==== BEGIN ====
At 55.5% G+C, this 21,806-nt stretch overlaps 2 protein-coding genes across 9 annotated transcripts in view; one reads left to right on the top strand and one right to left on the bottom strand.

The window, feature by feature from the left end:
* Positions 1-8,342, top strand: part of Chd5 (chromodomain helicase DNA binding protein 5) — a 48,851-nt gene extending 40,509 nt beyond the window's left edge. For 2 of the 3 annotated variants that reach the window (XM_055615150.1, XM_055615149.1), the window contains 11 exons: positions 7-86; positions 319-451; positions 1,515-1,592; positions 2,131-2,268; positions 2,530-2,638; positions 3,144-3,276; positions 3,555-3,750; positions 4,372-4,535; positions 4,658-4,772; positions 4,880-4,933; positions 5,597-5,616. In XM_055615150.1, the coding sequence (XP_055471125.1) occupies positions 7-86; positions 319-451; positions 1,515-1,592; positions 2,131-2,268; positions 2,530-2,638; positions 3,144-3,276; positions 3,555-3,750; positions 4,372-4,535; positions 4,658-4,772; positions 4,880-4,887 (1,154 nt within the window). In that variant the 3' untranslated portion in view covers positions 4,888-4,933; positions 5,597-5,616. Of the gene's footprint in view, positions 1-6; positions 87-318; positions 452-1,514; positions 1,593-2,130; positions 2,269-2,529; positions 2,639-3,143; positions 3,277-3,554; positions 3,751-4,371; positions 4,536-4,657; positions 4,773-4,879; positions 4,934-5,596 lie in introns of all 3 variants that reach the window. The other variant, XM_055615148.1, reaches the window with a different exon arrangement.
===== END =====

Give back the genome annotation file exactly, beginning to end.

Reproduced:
At 55.5% G+C, this 21,806-nt stretch overlaps 2 protein-coding genes across 9 annotated transcripts in view; one reads left to right on the top strand and one right to left on the bottom strand.

The window, feature by feature from the left end:
* Positions 1-8,342, top strand: part of Chd5 (chromodomain helicase DNA binding protein 5) — a 48,851-nt gene extending 40,509 nt beyond the window's left edge. For 2 of the 3 annotated variants that reach the window (XM_055615150.1, XM_055615149.1), the window contains 11 exons: positions 7-86; positions 319-451; positions 1,515-1,592; positions 2,131-2,268; positions 2,530-2,638; positions 3,144-3,276; positions 3,555-3,750; positions 4,372-4,535; positions 4,658-4,772; positions 4,880-4,933; positions 5,597-5,616. In XM_055615150.1, the coding sequence (XP_055471125.1) occupies positions 7-86; positions 319-451; positions 1,515-1,592; positions 2,131-2,268; positions 2,530-2,638; positions 3,144-3,276; positions 3,555-3,750; positions 4,372-4,535; positions 4,658-4,772; positions 4,880-4,887 (1,154 nt within the window). In that variant the 3' untranslated portion in view covers positions 4,888-4,933; positions 5,597-5,616. Of the gene's footprint in view, positions 1-6; positions 87-318; positions 452-1,514; positions 1,593-2,130; positions 2,269-2,529; positions 2,639-3,143; positions 3,277-3,554; positions 3,751-4,371; positions 4,536-4,657; positions 4,773-4,879; positions 4,934-5,596 lie in introns of all 3 variants that reach the window. The other variant, XM_055615148.1, reaches the window with a different exon arrangement.